The first thing you probably notice is how different the DNA is between child 1 and child 2. They each came from the same parents but have different mixes of each parent’s DNA.
For example, the first chromosome of Child 1 is a mix of mom’s blue and red chromosomes. The top and bottom are from the blue one and the middle is from the red one.
For child 2 the chromosome from mom is a different mix. It is red at the top with most of the rest being blue. There is a sliver of red at the bottom.
I have lined up the chromosomes from each parent to hopefully make it easier to see how much DNA the two siblings share:
So the chromosomes from mom are on the left and the ones from dad on the right. I have added rectangles over the sections of shared DNA.
In this case it looks like these siblings share a bit less than 50% DNA but remember there are 22 other pairs all doing the same thing. The amount of shared DNA will even out to around 50%.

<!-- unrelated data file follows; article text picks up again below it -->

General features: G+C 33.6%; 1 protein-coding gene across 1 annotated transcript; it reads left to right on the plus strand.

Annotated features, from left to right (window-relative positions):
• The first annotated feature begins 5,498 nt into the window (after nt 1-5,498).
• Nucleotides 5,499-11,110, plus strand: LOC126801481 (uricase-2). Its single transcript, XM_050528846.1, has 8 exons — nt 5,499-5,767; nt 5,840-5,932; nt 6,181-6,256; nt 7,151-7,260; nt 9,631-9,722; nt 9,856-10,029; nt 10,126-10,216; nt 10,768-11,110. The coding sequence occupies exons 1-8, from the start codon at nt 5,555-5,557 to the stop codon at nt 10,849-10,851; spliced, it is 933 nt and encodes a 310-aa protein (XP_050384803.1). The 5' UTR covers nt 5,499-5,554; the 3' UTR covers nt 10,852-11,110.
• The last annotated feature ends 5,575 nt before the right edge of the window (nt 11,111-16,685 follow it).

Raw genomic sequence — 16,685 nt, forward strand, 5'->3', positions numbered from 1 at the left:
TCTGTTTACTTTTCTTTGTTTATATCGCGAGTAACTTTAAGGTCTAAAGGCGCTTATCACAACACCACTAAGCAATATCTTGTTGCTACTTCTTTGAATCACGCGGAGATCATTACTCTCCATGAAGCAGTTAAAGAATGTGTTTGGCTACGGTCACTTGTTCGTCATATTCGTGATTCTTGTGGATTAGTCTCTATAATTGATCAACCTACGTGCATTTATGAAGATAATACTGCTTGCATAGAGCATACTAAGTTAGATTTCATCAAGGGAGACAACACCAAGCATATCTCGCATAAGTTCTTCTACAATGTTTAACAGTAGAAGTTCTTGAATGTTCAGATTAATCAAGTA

But you can probably see why it isn’t an exact thing. They might by chance have ended up sharing more or less DNA. Or even all or none at all. Now let’s have these two have kids:
I have grayed out their spouse’s DNA because it doesn’t matter for our discussion here. Unless they happen to be related, they won’t share any DNA.
By chance these first cousins share no DNA on this particular chromosome. Remember again that it might have ended differently with different pairs. In some pairs they might share lots of DNA, in others, less.
On average, first cousins will share around 12.5% of their DNA but I think you can again begin to see why there might be such a wide range of possibilities.
Author: Dr. D. Barry Starr
Barry served as The Tech Geneticist from 2002-2018. He founded Ask-a-Geneticist, answered thousands of questions submitted by people from all around the world, and oversaw and edited all articles published during his tenure. AAG is part of the Stanford at The Tech program, which brings Stanford scientists to The Tech to answer questions for this site, as well as to run science activities with visitors at The Tech Interactive in downtown San Jose.